In the rundown of the elections down here in South Africa I read some comments (complaints really) of South Africans as reported in the press. The number one gripe is unemployment which is very high at 24%. Third highest in the world and eating away at the support for the ruling ANC which has been unable to remedy the situation after 20 years in power.

But it’s not the ANC. There are no jobs because we are not working. It is not the other way around. Bonga, the guy working in my garden on Mondays understands this. He works at my place on Mondays only because he is fully booked every other day of the week. His income is 15 times that of the average South African.

What makes Bonga different? There are thousands of laborers complaining about unemployment. They can’t find work for one day in the week. But Bonga has too much work. He is at the point where he will have to hire help if he is to expand any further.

Employment is not a gift, it is a decision.

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Bitching About Adobe

I own PhotoShop CS4. Re-installing after a computer crash I was informed that the serial number is “invalid”. I tried again. No luck. I assumed it was because I did not deactivate it on my old PC, which I could not do because that PC was resting in pieces.

I contacted Adobe and explained the problem. They simply said that I had an invalid serial number. No further help. No explanation. I protested, but I was getting nowhere.

So I reluctantly clicked the link in the PhotoShop error message to buy a new serial for CS4. After 15 minutes of searching on the Adobe site I could not find a way to buy a serial number for CS4. Around every corner I had CC shoved in my face.

Can the mighty Adobe really be this shortsighted?

I arrived at the only logical conclusion. The Adobe umbilical cord must be cut. For a while I will struggle without PhotoShop. Initially I will have to work an extra 20 minutes every day to get the same work done. I’ll miss PhotoShop and Illustrator, but I’ll be OK. I am convinced that paying for CC now would put me in a far worse situation: Held captive by a company that unashamedly tries to suck every penny from every user.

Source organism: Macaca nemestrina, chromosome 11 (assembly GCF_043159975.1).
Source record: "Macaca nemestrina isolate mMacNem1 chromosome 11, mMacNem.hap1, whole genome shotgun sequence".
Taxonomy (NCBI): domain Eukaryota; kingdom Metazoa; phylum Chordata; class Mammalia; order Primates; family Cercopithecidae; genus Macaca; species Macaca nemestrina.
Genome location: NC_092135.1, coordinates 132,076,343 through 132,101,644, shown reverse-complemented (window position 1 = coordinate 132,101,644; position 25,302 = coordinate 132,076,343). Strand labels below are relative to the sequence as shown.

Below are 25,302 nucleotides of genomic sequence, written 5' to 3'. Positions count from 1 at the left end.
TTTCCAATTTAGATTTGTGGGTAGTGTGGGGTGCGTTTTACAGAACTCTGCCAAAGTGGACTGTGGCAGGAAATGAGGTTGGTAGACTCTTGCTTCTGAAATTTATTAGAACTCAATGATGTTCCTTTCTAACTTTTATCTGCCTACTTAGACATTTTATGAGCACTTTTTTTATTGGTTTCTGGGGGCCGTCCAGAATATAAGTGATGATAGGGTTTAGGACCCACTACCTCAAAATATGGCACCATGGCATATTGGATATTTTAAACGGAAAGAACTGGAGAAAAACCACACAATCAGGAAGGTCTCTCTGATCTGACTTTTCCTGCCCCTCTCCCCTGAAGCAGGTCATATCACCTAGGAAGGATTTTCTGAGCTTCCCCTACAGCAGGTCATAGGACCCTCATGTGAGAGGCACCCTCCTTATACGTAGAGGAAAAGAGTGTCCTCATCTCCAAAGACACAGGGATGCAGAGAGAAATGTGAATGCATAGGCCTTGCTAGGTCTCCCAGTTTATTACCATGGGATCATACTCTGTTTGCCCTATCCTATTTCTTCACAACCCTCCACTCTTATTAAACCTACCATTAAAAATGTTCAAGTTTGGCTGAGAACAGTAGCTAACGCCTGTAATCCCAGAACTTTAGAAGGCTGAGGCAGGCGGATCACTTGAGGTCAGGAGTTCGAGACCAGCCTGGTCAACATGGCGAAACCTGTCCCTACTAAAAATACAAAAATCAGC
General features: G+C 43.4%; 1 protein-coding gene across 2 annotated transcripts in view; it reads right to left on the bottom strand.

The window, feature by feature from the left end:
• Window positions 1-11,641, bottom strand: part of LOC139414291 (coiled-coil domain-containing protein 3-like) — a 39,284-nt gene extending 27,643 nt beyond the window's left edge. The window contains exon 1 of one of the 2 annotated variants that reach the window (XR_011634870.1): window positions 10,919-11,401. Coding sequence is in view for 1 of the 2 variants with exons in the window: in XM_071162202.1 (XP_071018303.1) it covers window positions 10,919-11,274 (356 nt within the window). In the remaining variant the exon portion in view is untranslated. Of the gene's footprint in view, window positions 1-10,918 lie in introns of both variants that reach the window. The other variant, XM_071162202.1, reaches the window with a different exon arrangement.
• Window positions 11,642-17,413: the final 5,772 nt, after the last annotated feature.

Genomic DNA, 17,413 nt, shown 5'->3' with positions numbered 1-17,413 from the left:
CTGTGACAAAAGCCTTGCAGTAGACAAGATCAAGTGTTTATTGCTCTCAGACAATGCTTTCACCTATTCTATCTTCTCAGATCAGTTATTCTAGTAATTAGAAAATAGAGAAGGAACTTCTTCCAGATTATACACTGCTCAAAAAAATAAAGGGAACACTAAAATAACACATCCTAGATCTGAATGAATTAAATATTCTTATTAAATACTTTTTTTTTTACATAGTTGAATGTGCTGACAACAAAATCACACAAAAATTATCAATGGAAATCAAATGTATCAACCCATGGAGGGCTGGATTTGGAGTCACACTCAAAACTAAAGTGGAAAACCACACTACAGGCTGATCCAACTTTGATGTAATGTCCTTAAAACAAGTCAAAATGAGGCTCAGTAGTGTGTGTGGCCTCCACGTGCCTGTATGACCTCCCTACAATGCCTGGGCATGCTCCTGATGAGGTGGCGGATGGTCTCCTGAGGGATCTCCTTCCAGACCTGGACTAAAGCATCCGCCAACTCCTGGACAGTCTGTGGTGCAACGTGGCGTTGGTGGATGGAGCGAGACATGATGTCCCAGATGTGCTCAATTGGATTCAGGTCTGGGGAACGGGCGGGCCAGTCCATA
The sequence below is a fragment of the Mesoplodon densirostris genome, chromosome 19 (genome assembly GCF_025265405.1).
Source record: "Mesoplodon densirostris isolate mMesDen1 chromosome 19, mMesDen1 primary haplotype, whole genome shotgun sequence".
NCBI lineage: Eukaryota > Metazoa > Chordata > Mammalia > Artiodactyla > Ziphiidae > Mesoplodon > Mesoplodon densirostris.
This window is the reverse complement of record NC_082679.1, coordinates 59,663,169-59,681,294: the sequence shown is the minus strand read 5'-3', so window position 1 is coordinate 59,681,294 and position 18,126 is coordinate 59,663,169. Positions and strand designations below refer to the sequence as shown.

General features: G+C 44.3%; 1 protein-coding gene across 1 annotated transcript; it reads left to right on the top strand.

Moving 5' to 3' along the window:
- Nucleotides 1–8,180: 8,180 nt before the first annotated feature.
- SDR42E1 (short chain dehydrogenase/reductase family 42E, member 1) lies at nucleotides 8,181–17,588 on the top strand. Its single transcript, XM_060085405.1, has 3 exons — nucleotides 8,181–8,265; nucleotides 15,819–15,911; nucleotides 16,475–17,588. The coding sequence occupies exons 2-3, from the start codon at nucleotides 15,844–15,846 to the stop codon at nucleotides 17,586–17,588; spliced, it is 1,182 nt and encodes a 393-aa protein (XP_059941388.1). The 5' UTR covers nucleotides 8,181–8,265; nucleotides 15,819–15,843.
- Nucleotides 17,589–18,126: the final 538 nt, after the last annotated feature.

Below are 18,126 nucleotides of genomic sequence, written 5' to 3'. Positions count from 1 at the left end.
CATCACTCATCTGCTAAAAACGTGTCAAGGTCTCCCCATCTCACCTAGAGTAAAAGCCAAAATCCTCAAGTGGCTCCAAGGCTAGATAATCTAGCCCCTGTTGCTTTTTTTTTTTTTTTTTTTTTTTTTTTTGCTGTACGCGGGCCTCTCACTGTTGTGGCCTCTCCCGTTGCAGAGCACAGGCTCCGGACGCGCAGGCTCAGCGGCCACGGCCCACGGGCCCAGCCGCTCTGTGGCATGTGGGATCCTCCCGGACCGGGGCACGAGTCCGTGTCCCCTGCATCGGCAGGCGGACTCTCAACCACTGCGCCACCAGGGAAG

(Sucking every penny from every user used to be “just good business” in the pre-Internet era. With the level of connectedness we have now, delivering a fantastic experience every time is the new road to profits. People now have a greater ability to talk about bad experiences, like I’m doing here. When bad press piles up it can reach a critical point where the negativity starts to feed off itself and snowballs. Where it becomes popular to hate a company. I fear that Adobe is closer to this point than they seem to realize.)

If you already legally own CS2, you can download an “end-of-life” version with serial number here:

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“The advice I like to give young artists, or really anybody who’ll listen to me, is not to wait around for inspiration. Inspiration is for amateurs; the rest of us just show up and get to work. If you wait around for the clouds to part and a bolt of lightning to strike you in the brain, you are not going to make an awful lot of work. All the best ideas come out of the process; they come out of the work itself. Things occur to you. If you’re sitting around trying to dream up a great art idea, you can sit there a long time before anything happens. But if you just get to work, something will occur to you and something else will occur to you and something else that you reject will push you in another direction. Inspiration is absolutely unnecessary and somehow deceptive. You feel like you need this great idea before you can get down to work, and I find that’s almost never the case.”
— Chuck Close

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An Internet Success Building Block

I could not give you all of the blocks – some of them only you can find – but one of the building blocks that I think is essential is also deceptively simple: Ignore the money.

It is easy and fun to focus on how much cash this new venture will make. And how it will make it. We spend a lot of time building beautiful pathways to our order forms. Pathways that few people travel down.

Much better to leave money out of your thinking and your planning. Focus on building something that is insanely useful. Only that. Let the number of people it touches be your measure of success. You really, honestly have to flip this switch in your thinking. The money switch in the “off” position. It was for Google for many years before they flipped it to “on”. Same with Facebook and virtually every super brand on the Net.

And when you flip it to “on”, do it without hurting the core usefulness/value.

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CorelDraw or Adobe Illustrator

Illustrator has been king of the hill for a while now. It’s the standard and the one professional graphic designers have to have.